Distillery innovations

For winemakers in the Trentino region of Northern Italy, distilling grappa and eaux-de-vie is a delightful pastime.  And it's with great pride we at Pojer & Sandri produce spirits which have attracted connoisseurs from around the world.

There's a long and storied tradition here in the hills above Trento for distillation and it's the home of coppersmith Tullio Zadra as well as local distillation guru Giuseppe Versini (who's from the local wine and viticulture school, the Institute of San Michele near our winery).

We began our distillery using a small Alambic still. 
In 1982 we were able to purchase a "Tullio Zadra" copper alembic still which features a bagnomaria-type function (a water bath).  After a decade of using this machine and thirsting to keep improving our distillates, we've spent time visiting distilling colleagues in places such as Austria, Switzerland, Germany and France searching for refinements and comparing notes.

In 1992 we began tinkering with the mechanics of our distillation.  After three years of working on this project, testing this and testing that, we think we've automated the process to achieve a grand and satisfying result.

We've figured out a system to electronically control the temperature and, not only that:  but we have devised a refinement to electronically monitor splitting the "heads and tails" of the distillation on an automated basis.  No "trial and error" factor  as we've removed the human element from the process in an effort to achieve perfection.

We've also added a device to prevent the foaming issues which can be detrimental to the quality of a distilled spirit.  We want the surface of the liquid to remain "calm" and "mirror-like" during the distillation and this can be a challenge with wine or the juice of various fruits which tend to be foamy.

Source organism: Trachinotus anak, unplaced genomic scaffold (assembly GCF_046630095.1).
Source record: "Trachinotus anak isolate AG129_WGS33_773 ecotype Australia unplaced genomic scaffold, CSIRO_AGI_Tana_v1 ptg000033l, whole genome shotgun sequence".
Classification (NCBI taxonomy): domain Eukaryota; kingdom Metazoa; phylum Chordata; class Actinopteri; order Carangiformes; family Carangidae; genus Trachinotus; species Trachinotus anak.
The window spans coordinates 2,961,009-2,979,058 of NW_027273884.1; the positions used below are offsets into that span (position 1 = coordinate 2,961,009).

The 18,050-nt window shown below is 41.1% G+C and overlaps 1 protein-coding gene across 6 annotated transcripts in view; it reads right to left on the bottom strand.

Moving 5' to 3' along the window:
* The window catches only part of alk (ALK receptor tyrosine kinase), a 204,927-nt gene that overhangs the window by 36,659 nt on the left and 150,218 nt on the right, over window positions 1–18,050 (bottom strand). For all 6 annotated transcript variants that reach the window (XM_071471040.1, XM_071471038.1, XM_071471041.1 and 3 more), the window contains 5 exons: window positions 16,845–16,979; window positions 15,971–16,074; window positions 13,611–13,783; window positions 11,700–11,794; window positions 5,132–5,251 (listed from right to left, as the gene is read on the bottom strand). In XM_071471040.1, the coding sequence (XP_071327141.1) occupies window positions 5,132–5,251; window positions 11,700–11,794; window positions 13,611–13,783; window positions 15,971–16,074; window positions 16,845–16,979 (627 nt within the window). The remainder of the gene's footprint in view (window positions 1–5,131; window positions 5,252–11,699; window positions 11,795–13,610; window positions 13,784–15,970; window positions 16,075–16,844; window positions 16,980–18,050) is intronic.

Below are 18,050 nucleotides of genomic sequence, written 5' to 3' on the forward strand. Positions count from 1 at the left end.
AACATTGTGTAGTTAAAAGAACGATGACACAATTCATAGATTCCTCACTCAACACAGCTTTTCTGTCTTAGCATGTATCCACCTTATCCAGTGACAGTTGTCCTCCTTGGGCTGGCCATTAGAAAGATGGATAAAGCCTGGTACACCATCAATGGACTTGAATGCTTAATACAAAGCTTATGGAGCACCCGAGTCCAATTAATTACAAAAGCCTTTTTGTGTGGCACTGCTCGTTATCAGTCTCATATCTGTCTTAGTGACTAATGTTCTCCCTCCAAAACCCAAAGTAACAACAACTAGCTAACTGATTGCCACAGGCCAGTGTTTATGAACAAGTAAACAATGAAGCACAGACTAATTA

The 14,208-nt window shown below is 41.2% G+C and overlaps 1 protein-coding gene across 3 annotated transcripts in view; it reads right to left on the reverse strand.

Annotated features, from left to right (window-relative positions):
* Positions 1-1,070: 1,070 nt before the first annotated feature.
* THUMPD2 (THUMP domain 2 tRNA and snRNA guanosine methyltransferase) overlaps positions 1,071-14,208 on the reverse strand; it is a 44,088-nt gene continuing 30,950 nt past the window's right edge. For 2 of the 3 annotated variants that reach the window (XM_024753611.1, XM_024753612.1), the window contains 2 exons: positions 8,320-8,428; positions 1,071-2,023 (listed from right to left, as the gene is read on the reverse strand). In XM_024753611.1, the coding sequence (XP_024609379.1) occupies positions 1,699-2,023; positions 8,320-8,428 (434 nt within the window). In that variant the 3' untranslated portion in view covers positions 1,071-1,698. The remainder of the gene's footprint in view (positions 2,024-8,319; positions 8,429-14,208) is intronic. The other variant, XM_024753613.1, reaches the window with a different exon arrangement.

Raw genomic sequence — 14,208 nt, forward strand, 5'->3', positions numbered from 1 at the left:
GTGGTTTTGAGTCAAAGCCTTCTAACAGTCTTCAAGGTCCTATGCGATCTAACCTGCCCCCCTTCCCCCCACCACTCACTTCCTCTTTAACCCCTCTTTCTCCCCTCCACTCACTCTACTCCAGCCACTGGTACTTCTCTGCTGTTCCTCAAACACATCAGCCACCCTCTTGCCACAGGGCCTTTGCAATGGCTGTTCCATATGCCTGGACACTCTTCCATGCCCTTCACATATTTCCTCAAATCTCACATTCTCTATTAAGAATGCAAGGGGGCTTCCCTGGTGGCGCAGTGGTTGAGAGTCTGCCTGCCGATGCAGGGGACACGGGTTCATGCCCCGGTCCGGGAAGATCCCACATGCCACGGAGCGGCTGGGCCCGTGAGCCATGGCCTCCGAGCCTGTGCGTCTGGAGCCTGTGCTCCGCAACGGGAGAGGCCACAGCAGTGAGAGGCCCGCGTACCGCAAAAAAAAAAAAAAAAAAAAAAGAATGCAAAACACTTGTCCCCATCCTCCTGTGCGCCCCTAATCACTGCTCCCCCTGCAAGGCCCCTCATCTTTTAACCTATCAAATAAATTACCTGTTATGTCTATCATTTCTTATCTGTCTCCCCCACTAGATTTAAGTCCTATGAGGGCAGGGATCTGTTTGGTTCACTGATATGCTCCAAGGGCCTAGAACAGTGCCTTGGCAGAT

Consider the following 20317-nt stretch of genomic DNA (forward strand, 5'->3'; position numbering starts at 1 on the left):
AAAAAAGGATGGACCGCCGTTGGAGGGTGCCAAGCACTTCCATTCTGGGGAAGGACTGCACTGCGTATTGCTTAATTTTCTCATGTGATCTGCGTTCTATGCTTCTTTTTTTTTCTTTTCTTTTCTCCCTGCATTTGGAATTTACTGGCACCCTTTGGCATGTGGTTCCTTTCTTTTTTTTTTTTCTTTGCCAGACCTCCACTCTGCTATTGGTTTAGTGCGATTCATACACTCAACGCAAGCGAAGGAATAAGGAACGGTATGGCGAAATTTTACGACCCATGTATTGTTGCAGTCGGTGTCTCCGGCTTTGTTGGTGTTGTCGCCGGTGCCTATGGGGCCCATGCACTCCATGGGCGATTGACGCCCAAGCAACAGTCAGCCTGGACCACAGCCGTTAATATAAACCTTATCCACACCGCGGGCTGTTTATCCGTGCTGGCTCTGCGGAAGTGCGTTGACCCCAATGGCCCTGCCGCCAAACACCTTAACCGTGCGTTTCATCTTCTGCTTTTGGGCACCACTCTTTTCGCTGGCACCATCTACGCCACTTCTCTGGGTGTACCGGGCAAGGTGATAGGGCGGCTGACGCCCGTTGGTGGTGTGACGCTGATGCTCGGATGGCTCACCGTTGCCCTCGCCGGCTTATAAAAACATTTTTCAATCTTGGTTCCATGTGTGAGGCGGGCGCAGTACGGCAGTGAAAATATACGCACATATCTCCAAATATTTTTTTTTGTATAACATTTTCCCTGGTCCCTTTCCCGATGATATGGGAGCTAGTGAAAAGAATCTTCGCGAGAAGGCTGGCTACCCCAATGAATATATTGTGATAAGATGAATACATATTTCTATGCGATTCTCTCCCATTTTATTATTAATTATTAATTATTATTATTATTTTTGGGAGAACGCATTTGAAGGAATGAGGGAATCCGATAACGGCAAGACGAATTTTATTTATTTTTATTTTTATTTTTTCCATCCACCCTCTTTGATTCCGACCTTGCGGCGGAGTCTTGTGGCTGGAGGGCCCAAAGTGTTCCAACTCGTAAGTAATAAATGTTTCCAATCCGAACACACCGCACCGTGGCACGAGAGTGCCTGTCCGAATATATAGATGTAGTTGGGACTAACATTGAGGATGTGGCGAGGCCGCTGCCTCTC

Also, by using Carrara marble in a filtration process, we can conquer problems of sulphurous off-aromas as a result of yeast by-products during the fermentation.

Another innovation we've worked on is reducing the level of acetaldehyde in the spirit.  This is an organic chemical compound widely found in nature.  It occurs, for example, in coffee, bread and ripe fruit.  When it oxidizes in the presence of ethanol (alcohol), it's thought to be a cause of hangovers.  We found it contributes a note reminiscent of green grass and so we set out to minimize its presence in our spirits since it detracts from the essence of the fruit or wine we distill. 



We have been paying a lot of attention to the fermentation and preservation of the pomace: using small bins, closely monitoring pH and temperature.  We've recently been dealing with the stems and seeds from the grape pomace, for one thing.  Further, we seek to press the skins in an oxygen-free environment, either from the CO2 which occurs naturally as a by-product of the fermentation, or by adding CO2 to retain as much fresh and intense fruit character as possible in the distillate.   This requires significant labor and attention to detail, as we work to distil everything within about 10 days following the harvesting of the fruit.  It's a small item, but we feel it contributes another tier of quality to our spirits.

Pojer & Sandri have always been forward-thinking pioneers in wine and distillation, as we've been leaders in making single varietal grappa, as well as distilling fruits such as raspberries, blackcurrants, blackberries, elderberries or sorbo dell’uccellatore (rowan berries).

 

 

In 1986 we made our first batch of wood-aged brandy, controlling the entire process from vineyard to winery to distillery.  We set out to make a brandy which we'd patiently cellar in barrel for a decade. 


An off-shoot of this is another Pojer & Sandri innovation: 
a special product called "Merlino."  This is unique in Italy and some have likened it to Portugal's Porto or France's Banyuls or Maury.    We've used the brandy to arrest the fermentation of a Lagrein wine, creating a wonderful accompaniment to chocolate  and chocolate desserts.




 

 

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